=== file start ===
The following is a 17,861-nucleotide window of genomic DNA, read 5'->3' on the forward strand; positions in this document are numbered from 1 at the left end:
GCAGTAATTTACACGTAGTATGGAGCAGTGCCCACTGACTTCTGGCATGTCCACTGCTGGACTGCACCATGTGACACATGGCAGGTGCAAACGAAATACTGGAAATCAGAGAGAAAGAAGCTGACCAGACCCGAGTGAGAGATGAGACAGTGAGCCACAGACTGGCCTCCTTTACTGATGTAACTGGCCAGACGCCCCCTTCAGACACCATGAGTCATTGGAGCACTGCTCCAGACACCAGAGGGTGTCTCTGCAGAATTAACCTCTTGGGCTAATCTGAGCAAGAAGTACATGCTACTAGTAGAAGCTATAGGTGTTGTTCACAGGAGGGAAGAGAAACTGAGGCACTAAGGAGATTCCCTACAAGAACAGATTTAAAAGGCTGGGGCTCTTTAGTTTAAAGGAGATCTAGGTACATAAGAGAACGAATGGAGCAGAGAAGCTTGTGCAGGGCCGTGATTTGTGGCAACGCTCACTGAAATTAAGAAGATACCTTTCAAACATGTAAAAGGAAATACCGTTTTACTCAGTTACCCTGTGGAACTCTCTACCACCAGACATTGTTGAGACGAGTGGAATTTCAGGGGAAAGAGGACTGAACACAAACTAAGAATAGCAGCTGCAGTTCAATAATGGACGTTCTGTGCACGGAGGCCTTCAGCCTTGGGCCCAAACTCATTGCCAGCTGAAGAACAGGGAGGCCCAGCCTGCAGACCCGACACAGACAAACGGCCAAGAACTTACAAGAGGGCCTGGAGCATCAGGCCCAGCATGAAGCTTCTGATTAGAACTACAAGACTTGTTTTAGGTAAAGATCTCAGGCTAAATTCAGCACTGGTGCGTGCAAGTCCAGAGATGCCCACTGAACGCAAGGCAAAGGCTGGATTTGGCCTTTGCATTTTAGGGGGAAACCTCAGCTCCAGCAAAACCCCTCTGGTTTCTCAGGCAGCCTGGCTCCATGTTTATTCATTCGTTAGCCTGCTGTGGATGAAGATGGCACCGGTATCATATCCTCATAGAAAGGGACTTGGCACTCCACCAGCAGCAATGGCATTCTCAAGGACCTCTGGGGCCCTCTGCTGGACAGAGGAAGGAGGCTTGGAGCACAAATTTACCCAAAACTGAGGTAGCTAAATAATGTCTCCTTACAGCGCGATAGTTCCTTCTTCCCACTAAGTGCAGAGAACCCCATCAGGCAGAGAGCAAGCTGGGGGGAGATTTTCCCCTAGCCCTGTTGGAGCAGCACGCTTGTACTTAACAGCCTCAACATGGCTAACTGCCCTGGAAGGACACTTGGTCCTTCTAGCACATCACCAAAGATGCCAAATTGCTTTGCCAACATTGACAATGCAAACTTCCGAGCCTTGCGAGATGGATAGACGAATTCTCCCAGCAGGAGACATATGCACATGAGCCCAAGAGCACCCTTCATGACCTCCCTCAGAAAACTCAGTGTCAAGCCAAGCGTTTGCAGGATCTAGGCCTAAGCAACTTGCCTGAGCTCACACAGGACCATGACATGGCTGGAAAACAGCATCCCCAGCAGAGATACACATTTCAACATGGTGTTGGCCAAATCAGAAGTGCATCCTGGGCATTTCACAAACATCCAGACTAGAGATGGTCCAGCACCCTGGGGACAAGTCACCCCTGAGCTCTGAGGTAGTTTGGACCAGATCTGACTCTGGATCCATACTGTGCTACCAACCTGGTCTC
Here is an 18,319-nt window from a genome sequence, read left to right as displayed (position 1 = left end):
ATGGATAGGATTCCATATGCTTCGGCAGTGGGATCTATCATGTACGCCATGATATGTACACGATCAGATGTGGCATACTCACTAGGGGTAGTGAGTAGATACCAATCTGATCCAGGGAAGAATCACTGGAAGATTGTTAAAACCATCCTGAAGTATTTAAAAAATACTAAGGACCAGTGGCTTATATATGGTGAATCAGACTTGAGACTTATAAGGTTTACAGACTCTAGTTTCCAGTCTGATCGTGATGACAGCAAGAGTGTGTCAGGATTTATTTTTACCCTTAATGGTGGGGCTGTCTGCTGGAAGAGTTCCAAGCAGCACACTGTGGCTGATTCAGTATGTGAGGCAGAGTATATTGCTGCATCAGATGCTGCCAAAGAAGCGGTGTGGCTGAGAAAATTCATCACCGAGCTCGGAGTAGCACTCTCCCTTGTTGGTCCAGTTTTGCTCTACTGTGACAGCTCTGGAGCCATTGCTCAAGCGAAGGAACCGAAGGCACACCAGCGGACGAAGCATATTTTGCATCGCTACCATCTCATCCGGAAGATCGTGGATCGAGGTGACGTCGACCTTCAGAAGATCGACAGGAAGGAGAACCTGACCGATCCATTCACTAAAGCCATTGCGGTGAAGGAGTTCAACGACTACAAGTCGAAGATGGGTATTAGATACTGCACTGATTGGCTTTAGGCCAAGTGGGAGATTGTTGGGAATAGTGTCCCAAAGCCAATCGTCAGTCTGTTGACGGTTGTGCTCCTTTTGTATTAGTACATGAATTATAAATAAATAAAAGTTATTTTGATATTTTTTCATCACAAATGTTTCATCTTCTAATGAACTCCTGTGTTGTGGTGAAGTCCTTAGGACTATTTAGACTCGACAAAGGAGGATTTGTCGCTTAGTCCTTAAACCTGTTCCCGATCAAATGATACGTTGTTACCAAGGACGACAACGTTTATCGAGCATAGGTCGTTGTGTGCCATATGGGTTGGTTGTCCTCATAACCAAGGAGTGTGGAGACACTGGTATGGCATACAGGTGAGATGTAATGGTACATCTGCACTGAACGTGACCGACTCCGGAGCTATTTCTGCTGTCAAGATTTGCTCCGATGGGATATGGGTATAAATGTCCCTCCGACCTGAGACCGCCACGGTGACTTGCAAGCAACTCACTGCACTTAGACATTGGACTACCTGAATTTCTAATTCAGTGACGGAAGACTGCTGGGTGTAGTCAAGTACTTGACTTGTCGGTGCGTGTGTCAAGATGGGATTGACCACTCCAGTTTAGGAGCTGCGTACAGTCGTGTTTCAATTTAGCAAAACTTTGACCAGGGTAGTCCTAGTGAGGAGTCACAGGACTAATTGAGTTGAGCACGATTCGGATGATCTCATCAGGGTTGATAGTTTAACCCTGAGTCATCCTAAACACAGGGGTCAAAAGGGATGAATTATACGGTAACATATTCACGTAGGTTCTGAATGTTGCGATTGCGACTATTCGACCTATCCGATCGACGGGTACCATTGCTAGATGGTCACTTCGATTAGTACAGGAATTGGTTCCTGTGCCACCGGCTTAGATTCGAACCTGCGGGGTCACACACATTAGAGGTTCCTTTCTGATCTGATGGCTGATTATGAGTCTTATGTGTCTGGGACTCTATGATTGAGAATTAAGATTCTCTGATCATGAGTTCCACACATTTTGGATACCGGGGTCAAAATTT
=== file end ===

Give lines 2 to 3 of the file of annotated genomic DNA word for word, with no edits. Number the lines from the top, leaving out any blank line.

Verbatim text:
GCAGTAATTTACACGTAGTATGGAGCAGTGCCCACTGACTTCTGGCATGTCCACTGCTGGACTGCACCATGTGACACATGGCAGGTGCAAACGAAATACTGGAAATCAGAGAGAAAGAAGCTGACCAGACCCGAGTGAGAGATGAGACAGTGAGCCACAGACTGGCCTCCTTTACTGATGTAACTGGCCAGACGCCCCCTTCAGACACCATGAGTCATTGGAGCACTGCTCCAGACACCAGAGGGTGTCTCTGCAGAATTAACCTCTTGGGCTAATCTGAGCAAGAAGTACATGCTACTAGTAGAAGCTATAGGTGTTGTTCACAGGAGGGAAGAGAAACTGAGGCACTAAGGAGATTCCCTACAAGAACAGATTTAAAAGGCTGGGGCTCTTTAGTTTAAAGGAGATCTAGGTACATAAGAGAACGAATGGAGCAGAGAAGCTTGTGCAGGGCCGTGATTTGTGGCAACGCTCACTGAAATTAAGAAGATACCTTTCAAACATGTAAAAGGAAATACCGTTTTACTCAGTTACCCTGTGGAACTCTCTACCACCAGACATTGTTGAGACGAGTGGAATTTCAGGGGAAAGAGGACTGAACACAAACTAAGAATAGCAGCTGCAGTTCAATAATGGACGTTCTGTGCACGGAGGCCTTCAGCCTTGGGCCCAAACTCATTGCCAGCTGAAGAACAGGGAGGCCCAGCCTGCAGACCCGACACAGACAAACGGCCAAGAACTTACAAGAGGGCCTGGAGCATCAGGCCCAGCATGAAGCTTCTGATTAGAACTACAAGACTTGTTTTAGGTAAAGATCTCAGGCTAAATTCAGCACTGGTGCGTGCAAGTCCAGAGATGCCCACTGAACGCAAGGCAAAGGCTGGATTTGGCCTTTGCATTTTAGGGGGAAACCTCAGCTCCAGCAAAACCCCTCTGGTTTCTCAGGCAGCCTGGCTCCATGTTTATTCATTCGTTAGCCTGCTGTGGATGAAGATGGCACCGGTATCATATCCTCATAGAAAGGGACTTGGCACTCCACCAGCAGCAATGGCATTCTCAAGGACCTCTGGGGCCCTCTGCTGGACAGAGGAAGGAGGCTTGGAGCACAAATTTACCCAAAACTGAGGTAGCTAAATAATGTCTCCTTACAGCGCGATAGTTCCTTCTTCCCACTAAGTGCAGAGAACCCCATCAGGCAGAGAGCAAGCTGGGGGGAGATTTTCCCCTAGCCCTGTTGGAGCAGCACGCTTGTACTTAACAGCCTCAACATGGCTAACTGCCCTGGAAGGACACTTGGTCCTTCTAGCACATCACCAAAGATGCCAAATTGCTTTGCCAACATTGACAATGCAAACTTCCGAGCCTTGCGAGATGGATAGACGAATTCTCCCAGCAGGAGACATATGCACATGAGCCCAAGAGCACCCTTCATGACCTCCCTCAGAAAACTCAGTGTCAAGCCAAGCGTTTGCAGGATCTAGGCCTAAGCAACTTGCCTGAGCTCACACAGGACCATGACATGGCTGGAAAACAGCATCCCCAGCAGAGATACACATTTCAACATGGTGTTGGCCAAATCAGAAGTGCATCCTGGGCATTTCACAAACATCCAGACTAGAGATGGTCCAGCACCCTGGGGACAAGTCACCCCTGAGCTCTGAGGTAGTTTGGACCAGATCTGACTCTGGATCCATACTGTGCTACCAACCTGGTCTC
Here is an 18,319-nt window from a genome sequence, read left to right as displayed (position 1 = left end):